Case 69: Blockchain Can Create a Liquid Aftermarket for Start-up Investments

Alastair Brockbank, British Embassy Tallinn

The illiquidity of start-up investment is a common complaint from angel investors and founders alike. Backers typically need to part with at least €10,000, and must often wait 5 or more years to exit.

Funderbeam — a reputed business intelligence platform for investors — may well have found a solution to this problem: a block chain-based investment marketplace, to buy and sell coloured coin stakes in start-up syndicates.

Investors will soon be able to use Funderbeam’s online platform to create an investment syndicate for one or several start-ups. Investment can be in any configuration, and there is no limit to the size of a syndicate. A £100,000 stake could comprise one lead investor and 99 backers investing £1,000; a lead investor on £75,000 and five backers on £5,000; or any other combination. Similar to crowdfunding, this diminishes the threshold to invest in start-ups.

What differentiates Funderbeam from the crowdfunding alternatives is the issuance of ‘coloured coins’ representing syndicate members’ stakes, which can be instantly bought, sold, or traded with other investors. This enables more fluid management of investment portfolios, and expedites financing for start-ups. The Bitcoin block chain underpins the aftermarket, allowing for fast, effective and transparent asset ownership tracking.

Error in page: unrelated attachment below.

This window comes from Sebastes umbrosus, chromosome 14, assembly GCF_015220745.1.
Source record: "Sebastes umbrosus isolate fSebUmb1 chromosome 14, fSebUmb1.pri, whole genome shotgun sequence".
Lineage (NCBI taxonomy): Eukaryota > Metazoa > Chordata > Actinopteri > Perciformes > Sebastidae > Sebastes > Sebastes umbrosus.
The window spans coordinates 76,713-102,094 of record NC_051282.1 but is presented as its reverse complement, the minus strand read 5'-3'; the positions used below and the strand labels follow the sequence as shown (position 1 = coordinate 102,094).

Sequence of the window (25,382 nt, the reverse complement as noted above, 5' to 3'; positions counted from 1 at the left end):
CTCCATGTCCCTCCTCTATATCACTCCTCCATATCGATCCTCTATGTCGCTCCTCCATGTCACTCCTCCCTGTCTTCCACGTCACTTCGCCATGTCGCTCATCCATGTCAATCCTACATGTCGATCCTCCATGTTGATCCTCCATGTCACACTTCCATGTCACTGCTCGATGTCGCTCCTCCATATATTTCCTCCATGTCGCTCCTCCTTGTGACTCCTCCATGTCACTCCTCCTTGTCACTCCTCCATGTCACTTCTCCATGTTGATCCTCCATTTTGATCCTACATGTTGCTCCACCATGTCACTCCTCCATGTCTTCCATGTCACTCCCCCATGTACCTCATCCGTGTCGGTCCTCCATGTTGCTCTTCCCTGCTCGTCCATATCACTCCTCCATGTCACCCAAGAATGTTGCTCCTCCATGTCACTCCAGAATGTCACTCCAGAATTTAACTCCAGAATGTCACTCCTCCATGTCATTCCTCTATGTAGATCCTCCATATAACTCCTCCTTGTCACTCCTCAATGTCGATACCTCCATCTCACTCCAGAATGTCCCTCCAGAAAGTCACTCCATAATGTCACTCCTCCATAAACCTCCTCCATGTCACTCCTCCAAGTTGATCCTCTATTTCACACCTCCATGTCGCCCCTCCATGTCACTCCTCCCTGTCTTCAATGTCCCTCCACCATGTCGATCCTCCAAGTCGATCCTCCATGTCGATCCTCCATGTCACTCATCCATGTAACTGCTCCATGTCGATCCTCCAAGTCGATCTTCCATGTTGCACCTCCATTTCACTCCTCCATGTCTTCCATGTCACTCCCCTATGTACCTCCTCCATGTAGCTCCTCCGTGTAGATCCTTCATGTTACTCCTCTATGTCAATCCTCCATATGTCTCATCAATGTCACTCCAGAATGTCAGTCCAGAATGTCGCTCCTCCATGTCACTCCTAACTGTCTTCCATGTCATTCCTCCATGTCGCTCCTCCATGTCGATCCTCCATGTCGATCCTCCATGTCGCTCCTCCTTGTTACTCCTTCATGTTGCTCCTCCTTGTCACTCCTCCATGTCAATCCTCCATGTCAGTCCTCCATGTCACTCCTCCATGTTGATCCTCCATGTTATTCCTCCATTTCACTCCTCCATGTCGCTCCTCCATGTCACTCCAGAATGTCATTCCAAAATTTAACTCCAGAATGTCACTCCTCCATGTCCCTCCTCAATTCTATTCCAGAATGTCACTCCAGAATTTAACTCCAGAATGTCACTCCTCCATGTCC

Every syndicate is paired with a microfund. Once a syndicate is complete, and the start-up is funded, Funderbeam’s aftermarket uses coloured coins to give all members of a syndicate a digital representation of their share in that microfund, which is immediately tradable. Backers can thus sell their whole share, or a proportion of it, once they have made a decent return or want to cut their losses.

Flexibility for investors is not the only benefit the block chain solution affords. Kaidi Ruusalepp, CEO of Funderbeam, also points to the efficiencies that a distributed ledger offers through bypassing bureaucracy. “We don’t need a business registry, central depository, or another formal authority to confirm the integrity of a transaction,” he says. “With the block chain, every investment, every ownership change has a secure, distributed audit trail.” Jaan Tallinn, co-founder of Skype and an investor in Funderbeam, lauds the additional layer of security and verification it offers for online transactions. By being decentralised and unalterable, block chains can create more transparency in the equity market, without compromising anyone’s privacy. Funderbeam’s offering — providing flexibility, speed, security and transparency — shows how distributed ledgers can provide an alternative but wholly viable basis for small and medium-sized enterprise (SME) financing to expand in the 21st century.

Jaan Tallinn, co-founder of Skype and an investor in Funderbeam, lauds the additional layer of security and verification it offers for online transactions. By being decentralised and unalterable, block chains can create more transparency in the equity market, without compromising anyone’s privacy. Funderbeam’s offering — providing flexibility, speed, security and transparency — shows how distributed ledgers can provide an alternative but wholly viable basis for small and medium-sized enterprise (SME) financing to expand in the 21st century.

Funderbeam’s offering — providing flexibility, speed, security and transparency — shows how distributed ledgers can provide an alternative but wholly viable basis for small and medium-sized enterprise (SME) financing to expand in the 21st century.